Mr. Campbell is the architect of the Biden administration’s Indo-Pacific strategy and a strong proponent of the India-U.S. relationship, which he called “the most important bilateral relationship for the U.S.” in this century. Some U.S. foreign policy experts believe that Mr. Campbell’s move to the State Department will help maintain momentum for some of Mr. Biden’s initiatives in the Indo Pacific.
“As President Biden moves toward election campaign mode, he is likely to travel less to the Indo-Pacific region or embark on major new initiatives. The Biden administration has already made major moves in Asia,” said Lisa Curtis, who leads the Indo-Pacific program at the Centre for a New American Security (CNAS) and was the former senior director for South and Central Asia in the Trump administration’s National Security Council. Ms. Curtis cited initiatives like AUKUS - an Australia, U.K. and U.S. security partnership – Mr. Biden’s promotion of the Quad, and the first-ever trilateral summit between the U.S., Japan, and Korea trilateral summit.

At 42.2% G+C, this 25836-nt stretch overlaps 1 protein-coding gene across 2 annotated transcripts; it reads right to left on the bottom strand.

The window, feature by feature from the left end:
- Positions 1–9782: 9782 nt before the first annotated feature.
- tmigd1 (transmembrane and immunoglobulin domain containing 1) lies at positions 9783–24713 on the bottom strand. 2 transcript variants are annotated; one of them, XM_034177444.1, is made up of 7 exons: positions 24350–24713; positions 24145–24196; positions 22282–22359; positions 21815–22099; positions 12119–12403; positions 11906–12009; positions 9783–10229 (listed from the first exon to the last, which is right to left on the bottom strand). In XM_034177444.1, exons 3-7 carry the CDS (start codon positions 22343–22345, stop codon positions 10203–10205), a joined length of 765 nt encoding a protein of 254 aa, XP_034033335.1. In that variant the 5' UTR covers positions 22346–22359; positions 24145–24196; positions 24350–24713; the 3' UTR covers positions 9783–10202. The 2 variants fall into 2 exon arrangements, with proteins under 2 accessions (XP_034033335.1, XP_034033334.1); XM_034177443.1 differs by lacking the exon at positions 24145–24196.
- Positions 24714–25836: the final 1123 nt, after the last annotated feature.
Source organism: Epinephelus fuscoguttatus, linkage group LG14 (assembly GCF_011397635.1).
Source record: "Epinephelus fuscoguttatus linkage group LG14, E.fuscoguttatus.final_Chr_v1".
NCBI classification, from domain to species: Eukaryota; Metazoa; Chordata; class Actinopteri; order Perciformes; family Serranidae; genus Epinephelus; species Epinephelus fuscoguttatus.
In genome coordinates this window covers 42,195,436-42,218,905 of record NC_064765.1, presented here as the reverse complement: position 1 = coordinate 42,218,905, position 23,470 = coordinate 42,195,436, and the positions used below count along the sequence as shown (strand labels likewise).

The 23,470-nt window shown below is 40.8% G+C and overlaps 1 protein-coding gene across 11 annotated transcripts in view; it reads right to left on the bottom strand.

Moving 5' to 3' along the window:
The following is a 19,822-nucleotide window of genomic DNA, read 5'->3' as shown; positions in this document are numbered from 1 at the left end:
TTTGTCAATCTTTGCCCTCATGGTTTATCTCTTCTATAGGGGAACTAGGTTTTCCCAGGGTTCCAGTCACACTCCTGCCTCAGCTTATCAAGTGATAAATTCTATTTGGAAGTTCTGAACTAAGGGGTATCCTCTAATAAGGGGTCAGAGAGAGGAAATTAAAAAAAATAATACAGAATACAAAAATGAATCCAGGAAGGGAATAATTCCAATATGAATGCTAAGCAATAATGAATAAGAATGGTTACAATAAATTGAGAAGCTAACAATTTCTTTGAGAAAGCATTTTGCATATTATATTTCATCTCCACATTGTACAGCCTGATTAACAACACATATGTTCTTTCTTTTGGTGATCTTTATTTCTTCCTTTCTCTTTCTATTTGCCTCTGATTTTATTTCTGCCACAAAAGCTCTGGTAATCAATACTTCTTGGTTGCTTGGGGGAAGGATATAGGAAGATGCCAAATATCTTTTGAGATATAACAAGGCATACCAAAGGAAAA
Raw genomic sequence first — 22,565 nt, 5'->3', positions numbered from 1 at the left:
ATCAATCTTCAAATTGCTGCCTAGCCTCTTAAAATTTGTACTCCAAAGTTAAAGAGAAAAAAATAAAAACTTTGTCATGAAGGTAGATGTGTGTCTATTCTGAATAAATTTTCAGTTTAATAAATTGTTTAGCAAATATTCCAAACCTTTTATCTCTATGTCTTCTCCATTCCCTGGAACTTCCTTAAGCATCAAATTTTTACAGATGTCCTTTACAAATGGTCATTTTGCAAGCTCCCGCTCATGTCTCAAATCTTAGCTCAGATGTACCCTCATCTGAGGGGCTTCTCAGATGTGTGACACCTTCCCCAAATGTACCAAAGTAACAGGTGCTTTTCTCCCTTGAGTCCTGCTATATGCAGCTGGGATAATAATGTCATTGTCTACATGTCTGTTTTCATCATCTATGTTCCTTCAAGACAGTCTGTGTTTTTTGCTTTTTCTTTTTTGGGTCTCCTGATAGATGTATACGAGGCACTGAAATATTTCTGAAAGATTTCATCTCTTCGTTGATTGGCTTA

“The focus in Asia next year will be to maintain the momentum of these initiatives and to carry through their implementation, and Kurt can do that from the State Department,” Ms. Curtis told The Hindu. Mr. Campbell, a long-time Asia and Pacific expert, has worked at the State Department before, where he was Assistant Secretary of State for East Asian and Pacific Affairs from 2009-2013.
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